The student news site of Hopkins High School

The local but nationally recognized Zeke Nnaji and Kerwin Walton

Oct 24, 2018


Adam Segal

Kerwin Walton, junior, goes up for a shot in a game last season. Walton is set to start at point guard this season for the Royals.

Even though Zeke Nnaji, senior, has caught the attention of schools all across the country, he has recently narrowed his list down to five schools.

The schools have collectively won 15 championships and consist of Arizona, Baylor, Kansas, Purdue and UCLA.

“It was tough making the top five because I had to call all the coaches that didn’t make it,” Nnaji said. “But it got a lot of pressure off my shoulders.”

After announcing his top five schools in late September, Nnaji is expected to announce his final commitment in November.

During his two years at HHS, Nnaji has always been under the spotlight, but after this AAU season, he exploded onto the national scene.

“I had to build a lot of relationships with other players,” Nnaji said. “Most of those guys have been ranked their whole life.”

Ranked 37th nationally by ESPN’s Top 100 for the class of 2019, Nnaji is ranked as the second best player in the state.

Despite all this attention, Nnaji is still focused on winning this year during his final year of high school.

“I wanted to commit before the high school season so I get the recruiting process over with so I can just focus on playing for Hopkins,” Nnaji said.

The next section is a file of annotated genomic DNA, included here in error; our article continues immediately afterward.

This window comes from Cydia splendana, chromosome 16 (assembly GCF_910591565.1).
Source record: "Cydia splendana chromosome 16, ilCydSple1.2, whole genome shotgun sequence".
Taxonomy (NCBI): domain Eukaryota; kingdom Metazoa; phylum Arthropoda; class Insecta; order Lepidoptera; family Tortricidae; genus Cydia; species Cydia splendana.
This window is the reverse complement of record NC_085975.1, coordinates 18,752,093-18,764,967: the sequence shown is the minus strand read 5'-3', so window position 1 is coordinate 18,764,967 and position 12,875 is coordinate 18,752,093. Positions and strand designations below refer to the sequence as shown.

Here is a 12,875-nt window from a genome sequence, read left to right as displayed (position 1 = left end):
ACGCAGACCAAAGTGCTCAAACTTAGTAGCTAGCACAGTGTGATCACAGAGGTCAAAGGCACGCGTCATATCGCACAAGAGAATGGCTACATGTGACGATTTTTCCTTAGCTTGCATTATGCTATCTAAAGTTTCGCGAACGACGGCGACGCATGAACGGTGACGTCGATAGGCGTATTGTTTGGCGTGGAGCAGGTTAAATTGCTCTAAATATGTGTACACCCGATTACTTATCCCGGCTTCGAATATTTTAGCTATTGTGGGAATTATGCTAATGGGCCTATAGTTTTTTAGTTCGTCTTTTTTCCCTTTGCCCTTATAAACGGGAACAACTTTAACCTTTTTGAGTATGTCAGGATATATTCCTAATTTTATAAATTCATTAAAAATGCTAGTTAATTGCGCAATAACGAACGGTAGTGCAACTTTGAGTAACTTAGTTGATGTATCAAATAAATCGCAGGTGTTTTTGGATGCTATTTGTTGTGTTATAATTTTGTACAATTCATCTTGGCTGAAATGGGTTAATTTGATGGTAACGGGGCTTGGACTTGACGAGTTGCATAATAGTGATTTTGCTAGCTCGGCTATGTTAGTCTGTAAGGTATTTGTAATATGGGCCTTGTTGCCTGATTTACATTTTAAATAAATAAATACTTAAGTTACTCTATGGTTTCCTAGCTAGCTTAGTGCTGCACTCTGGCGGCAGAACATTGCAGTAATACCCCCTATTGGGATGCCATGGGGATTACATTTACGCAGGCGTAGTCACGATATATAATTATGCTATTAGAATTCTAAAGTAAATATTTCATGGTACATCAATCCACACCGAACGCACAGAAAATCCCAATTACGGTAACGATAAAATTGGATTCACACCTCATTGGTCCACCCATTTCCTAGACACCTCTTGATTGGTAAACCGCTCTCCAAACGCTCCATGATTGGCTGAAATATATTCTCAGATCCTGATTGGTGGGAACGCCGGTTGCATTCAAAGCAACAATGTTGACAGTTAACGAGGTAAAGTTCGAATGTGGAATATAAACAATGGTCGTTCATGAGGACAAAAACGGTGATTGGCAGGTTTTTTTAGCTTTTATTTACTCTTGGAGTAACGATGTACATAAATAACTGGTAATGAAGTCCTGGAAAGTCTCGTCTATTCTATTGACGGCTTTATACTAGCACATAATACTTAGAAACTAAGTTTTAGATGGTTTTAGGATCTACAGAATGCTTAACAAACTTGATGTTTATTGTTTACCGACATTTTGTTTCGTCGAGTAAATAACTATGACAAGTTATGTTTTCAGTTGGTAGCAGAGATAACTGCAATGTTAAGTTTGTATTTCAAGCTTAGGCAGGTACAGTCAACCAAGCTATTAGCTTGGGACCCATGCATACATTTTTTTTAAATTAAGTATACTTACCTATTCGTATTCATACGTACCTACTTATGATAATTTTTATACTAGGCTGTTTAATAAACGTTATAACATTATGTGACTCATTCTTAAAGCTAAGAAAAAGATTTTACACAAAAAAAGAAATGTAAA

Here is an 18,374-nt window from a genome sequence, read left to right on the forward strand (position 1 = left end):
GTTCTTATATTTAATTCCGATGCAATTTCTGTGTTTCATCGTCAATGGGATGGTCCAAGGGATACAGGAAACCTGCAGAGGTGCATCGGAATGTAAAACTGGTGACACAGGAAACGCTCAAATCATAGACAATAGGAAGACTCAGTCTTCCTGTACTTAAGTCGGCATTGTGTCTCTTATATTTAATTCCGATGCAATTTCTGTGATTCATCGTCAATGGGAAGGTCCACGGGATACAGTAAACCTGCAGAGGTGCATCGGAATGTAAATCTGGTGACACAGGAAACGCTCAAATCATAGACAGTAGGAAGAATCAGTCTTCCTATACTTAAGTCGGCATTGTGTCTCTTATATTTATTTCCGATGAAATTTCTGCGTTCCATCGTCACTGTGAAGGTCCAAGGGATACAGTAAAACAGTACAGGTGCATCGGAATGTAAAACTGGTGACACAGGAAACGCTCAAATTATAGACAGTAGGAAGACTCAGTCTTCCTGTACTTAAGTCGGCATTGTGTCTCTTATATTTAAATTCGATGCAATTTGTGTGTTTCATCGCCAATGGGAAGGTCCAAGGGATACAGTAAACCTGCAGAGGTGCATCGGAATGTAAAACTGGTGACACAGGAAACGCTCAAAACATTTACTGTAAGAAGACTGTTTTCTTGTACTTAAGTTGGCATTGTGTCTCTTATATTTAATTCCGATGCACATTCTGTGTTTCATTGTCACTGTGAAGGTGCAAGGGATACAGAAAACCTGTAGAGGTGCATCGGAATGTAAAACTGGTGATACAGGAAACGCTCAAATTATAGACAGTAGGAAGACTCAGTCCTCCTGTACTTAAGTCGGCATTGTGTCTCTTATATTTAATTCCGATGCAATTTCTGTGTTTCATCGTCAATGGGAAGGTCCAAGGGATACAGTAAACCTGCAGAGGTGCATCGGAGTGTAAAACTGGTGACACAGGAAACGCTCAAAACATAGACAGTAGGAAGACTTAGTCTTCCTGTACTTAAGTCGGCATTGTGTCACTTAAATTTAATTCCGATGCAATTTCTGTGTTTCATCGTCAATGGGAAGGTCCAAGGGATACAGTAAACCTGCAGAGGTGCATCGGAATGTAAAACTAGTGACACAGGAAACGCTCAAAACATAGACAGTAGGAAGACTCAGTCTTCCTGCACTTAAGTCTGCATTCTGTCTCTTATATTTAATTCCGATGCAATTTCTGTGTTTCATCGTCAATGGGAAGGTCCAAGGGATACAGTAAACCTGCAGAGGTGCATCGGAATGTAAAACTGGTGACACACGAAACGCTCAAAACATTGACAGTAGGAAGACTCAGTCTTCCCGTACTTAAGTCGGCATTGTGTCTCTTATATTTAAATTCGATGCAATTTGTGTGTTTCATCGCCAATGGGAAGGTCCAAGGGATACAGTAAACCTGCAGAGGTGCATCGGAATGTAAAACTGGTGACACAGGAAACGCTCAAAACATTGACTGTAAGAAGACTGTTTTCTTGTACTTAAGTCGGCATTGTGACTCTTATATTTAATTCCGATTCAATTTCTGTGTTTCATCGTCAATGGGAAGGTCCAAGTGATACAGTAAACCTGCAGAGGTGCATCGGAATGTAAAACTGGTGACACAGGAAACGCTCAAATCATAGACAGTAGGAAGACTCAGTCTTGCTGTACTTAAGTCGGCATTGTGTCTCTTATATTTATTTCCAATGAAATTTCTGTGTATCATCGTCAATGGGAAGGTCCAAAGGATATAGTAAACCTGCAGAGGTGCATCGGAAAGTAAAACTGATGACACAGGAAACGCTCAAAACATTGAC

Nnaji’s teammate and good friend Kerwin Walton, junior, has also made a name for himself, getting offers from big programs and bringing them to open gym at HHS.

Walton lists his offers as South Dakota, Drake, Baylor, Denver, Kansas State, Purdue, Creighton and his most recent Minnesota.

As Baylor scouts walk in the gym they see a five on five scrimmage between mostly players on the Hopkins varsity team. They spent most of their time talking to Nnaji and Walton afterwards.

Walton’s teammates have noted his strong work ethic and that if he is missing, it can be assumed he is at the gym.

As soon as Walton gets in the gym he does his shooting routine. He doesn’t let the kids throwing up threes around him distract him. Even in the gym after lunch, he still does this routine.

“I learned routine from my dad and it’s stuck with me ever since,” Walton said.

Like Nnaji, Walton is also nationally ranked. He is ranked 144th in the nation by 247Sports for the class of 2020.

“I don’t really care that much about it, there has been plenty of good players that haven’t been ranked high,” Walton said.

Walton’s three point shooting is one of the reasons he gets so much attention but he doesn’t really see himself in any other players.

“I don’t really have any basketball influences because I want to be the first version of myself,” Walton said.

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